Invertivores fishes are an important component of neotropical streams and they represent a link between aquatic invertebrates and piscivorous species. This study evaluated the breadth diet and interspecific food overlap of nine invertivores fish species during three consecutive hydrological phases: falling (December/07, January/08, February/08 and March/08), low (April/08) and rising waters (June/08), in two sections of a Venezuelan neotropical stream, which were located at different elevation, high watershed (HW) and low watershed (LW). The fishes were collected with a beach seine (5mm mesh) between 8:00 and 11:00 hours. The diet of each species was evaluated using an index of relative importance (IRI), which includes as variables the number, weight and occurrence frequency of food items consumed. The Levin' index (B ) and Morisita (IM) were used to estimate the breadth diet and interspecific food overlap, respectively. All estimations were made using the numeric proportion of preys. Nine fish species were captured, eight Characiformes, of which three were captured in HW (Knodus deuteronoides, Creagrutus bolivari and C. melasma) and five in LW (Thoracocharax stellatus, Moenkhausia lepidura, Cheirodon pulcher, Ctenobrycon spilurus and Aphyocharax alburnus), and one Cyprinodontiformes (Poecilia reticulata), which was also found in HW. In HW aquatic insects were the main resource consumed by fishes while plant material and terrestrial arthropods were secondary resources. In LW the fishes ingested all of these items in addition to zooplankton (Copepoda, Cladocera and larval stages of Decapoda). However, there was a temporal replacement with a predominance of zooplankton in falling and low water. In general, the breadth diet decreased during the falling water in both sections and increased in rising water. However, the average breadth diet was higher in HW. The interspecific food overlap was high in HW while low values were more frequent in LW and its temporal variation was opposed in both sections during almost all the sampling period.
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September 2011

DNA/NYVAC vaccine regimen induces HIV-specific CD4 and CD8 T-cell responses in intestinal mucosa.

J Virol 2011 Oct 20;85(19):9854-62. Epub 2011 Jul 20.

Department of Medicine, Centre Hospitalier Universitaire Vaudois, University of Lausanne, Lausanne, Switzerland.

In the present study, we have investigated the anatomic distribution in blood and gut mucosal tissues of memory poxvirus-specific CD4 and CD8 T cells in subjects vaccinated with smallpox and compared it with vector (NYVAC)-specific and HIV insert-specific T-cell responses induced by an experimental DNA-C/ NYVAC-C vaccine regimen. Smallpox-specific CD4 T-cell responses were present in the blood of 52% of the subjects studied, while smallpox-specific CD8 T cells were rarely detected (12%). With one exception, smallpox-specific T cells were not measurable in gut tissues. Interestingly, NYVAC vector-specific and HIV-specific CD4 and CD8 T-cell responses were detected in almost 100% of the subjects immunized with DNA-C/NYVAC-C in blood and gut tissues. The large majority (83%) of NYVAC-specific CD4 T cells expressed α4β7 integrins and the HIV coreceptor CCR5. These results demonstrate that the experimental DNA-C/NYVAC-C HIV vaccine regimen induces the homing of potentially protective HIV-specific CD4 and CD8 T cells in the gut, the port of entry of HIV and one of the major sites for HIV spreading and the depletion of CD4 T cells.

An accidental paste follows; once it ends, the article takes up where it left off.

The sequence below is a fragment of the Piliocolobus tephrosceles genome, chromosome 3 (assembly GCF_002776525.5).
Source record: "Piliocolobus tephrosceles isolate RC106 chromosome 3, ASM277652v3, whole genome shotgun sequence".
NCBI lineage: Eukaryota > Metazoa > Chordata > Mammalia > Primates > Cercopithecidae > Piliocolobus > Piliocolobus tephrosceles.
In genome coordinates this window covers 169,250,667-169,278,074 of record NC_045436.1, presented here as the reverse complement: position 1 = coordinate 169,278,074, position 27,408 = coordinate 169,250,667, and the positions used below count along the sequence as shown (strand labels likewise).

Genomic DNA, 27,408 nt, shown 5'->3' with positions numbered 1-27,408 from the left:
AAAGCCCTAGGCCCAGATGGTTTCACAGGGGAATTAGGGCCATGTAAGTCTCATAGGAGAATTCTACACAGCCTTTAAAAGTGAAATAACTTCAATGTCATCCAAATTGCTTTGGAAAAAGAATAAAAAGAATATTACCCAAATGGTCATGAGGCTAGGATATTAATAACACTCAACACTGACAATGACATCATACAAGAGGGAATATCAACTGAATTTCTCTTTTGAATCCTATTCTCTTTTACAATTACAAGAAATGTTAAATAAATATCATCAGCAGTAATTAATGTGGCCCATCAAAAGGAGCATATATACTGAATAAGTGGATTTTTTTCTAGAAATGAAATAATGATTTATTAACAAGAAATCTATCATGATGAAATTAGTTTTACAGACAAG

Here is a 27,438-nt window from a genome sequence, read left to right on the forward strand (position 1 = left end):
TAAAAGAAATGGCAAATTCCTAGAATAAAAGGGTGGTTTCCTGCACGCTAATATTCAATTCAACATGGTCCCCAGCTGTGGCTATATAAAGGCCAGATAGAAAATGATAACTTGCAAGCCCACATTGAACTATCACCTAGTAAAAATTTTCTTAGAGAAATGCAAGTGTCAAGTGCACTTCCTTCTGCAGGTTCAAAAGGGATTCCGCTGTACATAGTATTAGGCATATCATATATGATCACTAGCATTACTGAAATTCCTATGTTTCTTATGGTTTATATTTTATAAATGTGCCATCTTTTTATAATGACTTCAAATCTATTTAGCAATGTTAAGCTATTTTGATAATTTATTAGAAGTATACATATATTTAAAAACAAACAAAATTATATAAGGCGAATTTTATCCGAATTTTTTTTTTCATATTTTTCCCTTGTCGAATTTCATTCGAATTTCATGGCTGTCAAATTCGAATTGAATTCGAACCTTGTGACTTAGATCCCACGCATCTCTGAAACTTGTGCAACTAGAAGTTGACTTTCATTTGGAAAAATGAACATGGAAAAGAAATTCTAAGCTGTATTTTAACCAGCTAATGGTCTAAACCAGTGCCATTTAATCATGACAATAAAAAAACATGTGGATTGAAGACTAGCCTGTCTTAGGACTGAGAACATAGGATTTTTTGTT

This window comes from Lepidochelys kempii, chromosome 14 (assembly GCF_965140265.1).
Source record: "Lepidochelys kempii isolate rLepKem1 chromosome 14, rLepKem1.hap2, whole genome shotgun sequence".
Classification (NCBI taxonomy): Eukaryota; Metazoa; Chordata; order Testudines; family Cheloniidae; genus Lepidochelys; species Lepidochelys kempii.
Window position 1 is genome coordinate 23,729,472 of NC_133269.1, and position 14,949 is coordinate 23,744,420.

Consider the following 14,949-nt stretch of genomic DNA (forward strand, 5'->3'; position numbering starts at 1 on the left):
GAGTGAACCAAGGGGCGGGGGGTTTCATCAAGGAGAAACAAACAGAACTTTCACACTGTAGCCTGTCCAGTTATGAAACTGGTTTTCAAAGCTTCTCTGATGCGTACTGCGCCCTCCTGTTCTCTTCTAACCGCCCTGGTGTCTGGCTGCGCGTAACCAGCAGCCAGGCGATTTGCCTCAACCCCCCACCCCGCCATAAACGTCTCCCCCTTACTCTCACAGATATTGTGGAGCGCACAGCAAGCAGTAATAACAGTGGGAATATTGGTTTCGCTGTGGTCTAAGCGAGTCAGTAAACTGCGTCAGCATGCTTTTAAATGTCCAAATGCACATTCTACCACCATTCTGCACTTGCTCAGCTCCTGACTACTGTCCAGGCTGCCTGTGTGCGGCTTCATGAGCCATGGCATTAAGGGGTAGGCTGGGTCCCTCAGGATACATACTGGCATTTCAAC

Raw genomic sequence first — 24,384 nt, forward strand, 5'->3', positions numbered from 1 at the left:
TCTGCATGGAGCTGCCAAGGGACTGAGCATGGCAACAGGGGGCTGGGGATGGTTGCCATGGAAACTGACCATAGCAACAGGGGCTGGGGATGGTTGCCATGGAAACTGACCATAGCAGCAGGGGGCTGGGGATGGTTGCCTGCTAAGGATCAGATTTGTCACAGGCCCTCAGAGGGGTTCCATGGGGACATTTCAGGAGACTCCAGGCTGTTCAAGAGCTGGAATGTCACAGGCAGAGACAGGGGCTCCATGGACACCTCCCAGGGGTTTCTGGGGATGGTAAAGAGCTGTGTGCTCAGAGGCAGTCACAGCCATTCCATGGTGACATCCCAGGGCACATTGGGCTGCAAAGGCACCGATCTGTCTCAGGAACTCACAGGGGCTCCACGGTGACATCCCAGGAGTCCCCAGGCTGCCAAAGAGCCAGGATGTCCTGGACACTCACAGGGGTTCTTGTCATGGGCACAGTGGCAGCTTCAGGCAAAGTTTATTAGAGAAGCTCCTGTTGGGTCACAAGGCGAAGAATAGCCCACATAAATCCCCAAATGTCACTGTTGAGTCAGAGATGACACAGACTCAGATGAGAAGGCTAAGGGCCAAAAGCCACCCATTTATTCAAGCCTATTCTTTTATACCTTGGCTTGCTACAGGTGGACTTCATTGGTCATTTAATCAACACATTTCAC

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http://dx.doi.org/10.1128/JVI.00788-11DOI Listing
http://www.ncbi.nlm.nih.gov/pmc/articles/PMC3196391PMC
October 2011

Non-additive potentiation of glutamate release by phorbol esters and metabotropic mGlu7 receptor in cerebrocortical nerve terminals.

J Neurochem 2011 Feb 19;116(4):476-85. Epub 2011 Jan 19.

Departamento de Bioquímica, Facultad de Veterinaria, Universidad Complutense, Madrid, Spain.

We recently showed that prolonged activation of metabotropic glutamate receptor 7 (mGlu7) potentiates glutamate release. This signalling involves phospholipase C activation via a pertussis toxin insensitive G protein and the subsequent hydrolysis of phosphatidylinositol (4,5)-bisphosphate. Release potentiation is independent of protein kinase C activation but it is dependent on the downstream release machinery, as reflected by the concomitant translocation of active zone Munc13-1 protein from the soluble to particulate fractions. Here we show that phorbol ester and mGlu7 receptor-dependent facilitation of neurotransmitter release is not additive, suggesting they share a common signalling mechanism. However, release potentiation is restricted to release sites that express N-type Ca(2+) channels, because phorbol ester and mGlu7 receptor-mediated release potentiation are absent in nerve terminals from mice lacking N-type Ca(2+) channels. In addition, phorbol esters but not mGlu7 receptors potentiate release at nerve terminals with P/Q-type Ca(2+) channels, although only under restricted conditions of Ca(2+) influx. The differential effect of phorbol esters at nerve terminals with either N- or P/Q-type Ca(2+) channels seems to be unrelated to the type Munc13 isoform expressed, and it is more likely dependent on other properties of the release machinery.
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http://dx.doi.org/10.1111/j.1471-4159.2010.07134.xDOI Listing
February 2011

Idiopathic sclerosing orbital inflammation with intranasal extension.

Orbit 2010 Apr;29(2):106-9

Oculoplastic and Orbital Service, University Hospital La Paz, Madrid, Spain.

Introduction: To report a case of idiopathic orbital sclerosing inflammation (ISOI) with intranasal extension.

Material And Methods: The patient presented with a 6-month history of epiphora, upper eyelid swelling, ptosis and mild orbital pain. Ophthalmologic examination, CT, MRI and biopsy with surgical debulking were performed.